Personhood of Primates
An Animal Rights Article from


We received the following email from Gary Adams on 20 March 2003, which speaks of the personhood of non-human beings.

Frank and Mary,

It's me again. I put the link for the we site from which I copied this at the bottom of this email. This is the last paragraph on that web page. I am becoming convinced that chimpanzees are not nearly as far from us as some people try to claim. They are self-aware, they think, they feel, they laugh, and they cry. When someone asked Koko, the signing gorilla, where gorillas go when they die, she signed, "comfortable/place/bye." I'm not positive I've got the middle word right, but I know the other two are accurate. She has a concept of the afterlife!

One of the most dramatic things that a person who does not know chimpanzees soon discovers is that the chimpanzees have very distinct personalities that are certainly as variable and complex as our own.

For example, Washoe is a very caring individual who is always looking out for the "underdog" and taking their side. She has a great deal of compassion and has a remarkable capacity to empathize with humans and chimpanzees alike.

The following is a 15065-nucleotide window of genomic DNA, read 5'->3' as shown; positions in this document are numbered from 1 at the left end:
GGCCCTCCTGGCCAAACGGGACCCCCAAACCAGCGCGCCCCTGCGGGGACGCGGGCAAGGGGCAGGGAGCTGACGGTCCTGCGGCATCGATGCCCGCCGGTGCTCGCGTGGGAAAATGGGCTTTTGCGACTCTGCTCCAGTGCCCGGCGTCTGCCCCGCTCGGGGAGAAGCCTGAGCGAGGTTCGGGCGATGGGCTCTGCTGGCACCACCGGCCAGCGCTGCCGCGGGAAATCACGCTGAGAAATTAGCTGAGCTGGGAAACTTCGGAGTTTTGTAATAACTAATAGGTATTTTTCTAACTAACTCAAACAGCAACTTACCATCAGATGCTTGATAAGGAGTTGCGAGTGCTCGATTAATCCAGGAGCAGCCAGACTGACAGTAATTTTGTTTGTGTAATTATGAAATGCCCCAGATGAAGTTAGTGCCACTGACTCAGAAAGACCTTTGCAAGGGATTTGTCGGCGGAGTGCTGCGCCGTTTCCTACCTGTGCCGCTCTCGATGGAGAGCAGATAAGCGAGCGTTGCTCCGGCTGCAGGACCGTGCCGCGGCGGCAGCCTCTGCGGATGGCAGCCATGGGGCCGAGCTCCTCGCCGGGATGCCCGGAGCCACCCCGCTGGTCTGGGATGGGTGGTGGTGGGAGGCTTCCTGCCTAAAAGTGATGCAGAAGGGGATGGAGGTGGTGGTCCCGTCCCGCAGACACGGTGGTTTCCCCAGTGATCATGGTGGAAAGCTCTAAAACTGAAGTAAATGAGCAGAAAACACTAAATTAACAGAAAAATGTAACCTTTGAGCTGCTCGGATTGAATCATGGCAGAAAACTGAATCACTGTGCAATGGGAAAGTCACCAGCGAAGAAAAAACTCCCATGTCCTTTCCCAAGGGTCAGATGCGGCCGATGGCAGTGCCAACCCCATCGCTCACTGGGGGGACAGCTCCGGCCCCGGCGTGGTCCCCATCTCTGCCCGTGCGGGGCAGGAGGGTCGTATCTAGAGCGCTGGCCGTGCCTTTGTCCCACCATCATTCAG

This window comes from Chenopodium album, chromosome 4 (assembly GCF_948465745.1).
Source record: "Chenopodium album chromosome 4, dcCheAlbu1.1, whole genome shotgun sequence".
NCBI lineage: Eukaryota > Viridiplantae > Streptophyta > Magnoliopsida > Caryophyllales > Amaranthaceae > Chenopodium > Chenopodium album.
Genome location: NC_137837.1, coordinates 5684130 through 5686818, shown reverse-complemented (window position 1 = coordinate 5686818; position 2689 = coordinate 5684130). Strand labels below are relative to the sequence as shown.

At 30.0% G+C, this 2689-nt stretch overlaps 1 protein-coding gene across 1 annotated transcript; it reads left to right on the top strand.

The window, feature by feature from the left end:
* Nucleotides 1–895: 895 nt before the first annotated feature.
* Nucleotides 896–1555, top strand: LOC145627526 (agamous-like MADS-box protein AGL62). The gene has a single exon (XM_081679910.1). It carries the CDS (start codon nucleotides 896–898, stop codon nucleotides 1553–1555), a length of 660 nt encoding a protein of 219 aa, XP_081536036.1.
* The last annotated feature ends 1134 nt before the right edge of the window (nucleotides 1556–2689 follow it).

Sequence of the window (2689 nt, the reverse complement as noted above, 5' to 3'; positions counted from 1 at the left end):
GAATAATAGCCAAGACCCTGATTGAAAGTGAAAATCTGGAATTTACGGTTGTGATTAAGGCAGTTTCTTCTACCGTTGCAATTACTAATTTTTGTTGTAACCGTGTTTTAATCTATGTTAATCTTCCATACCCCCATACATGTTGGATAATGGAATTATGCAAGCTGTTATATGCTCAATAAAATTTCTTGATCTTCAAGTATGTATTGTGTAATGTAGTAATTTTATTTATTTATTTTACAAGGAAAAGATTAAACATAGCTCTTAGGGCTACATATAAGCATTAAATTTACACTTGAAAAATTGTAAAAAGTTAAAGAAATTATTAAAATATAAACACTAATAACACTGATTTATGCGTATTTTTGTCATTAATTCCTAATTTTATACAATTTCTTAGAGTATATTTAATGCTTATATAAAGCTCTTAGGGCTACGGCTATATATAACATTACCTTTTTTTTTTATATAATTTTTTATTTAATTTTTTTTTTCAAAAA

One of our longtime volunteers, Kat Beach, once told me that when she first met Washoe she was amazed that a chimpanzee could use human language. But after getting to know the chimpanzees, she was instead amazed by "what" Washoe communicated.

In the summer of 1982 Kat was newly pregnant, and Washoe, having had two pregnancies herself, doted over her belly, asking her about her BABY. Unfortunately, Kat had a miscarriage and she didn't come in to our laboratory for several days. When she finally came back Washoe greeted her warmly but then moved away and let Kat know she was upset that she'd been gone. Knowing that Washoe had lost two of her own children, Kat decided to tell her the truth. "MY BABY DIED," Kat signed to her. Washoe looked down to the ground. Then she looked into Kat's eyes and signed CRY touching her cheek just below her eye. That single word, CRY, Kat later said, told her more about Washoe than all her longer, more grammatically perfect sentences. When Kat Had to leave that day, Washoe wouldn't let her go and signed to her PLEASE PERSON HUG.

This experience of Kat's has since been extensively examined in scientific research on the "Theory of Mind." It has been repeated demonstrated that our fellow hominids can see the world from another person's point of view, in essence understand how another mind might see the world (Fouts and Mills, 1997).   

Return to Animal Rights Articles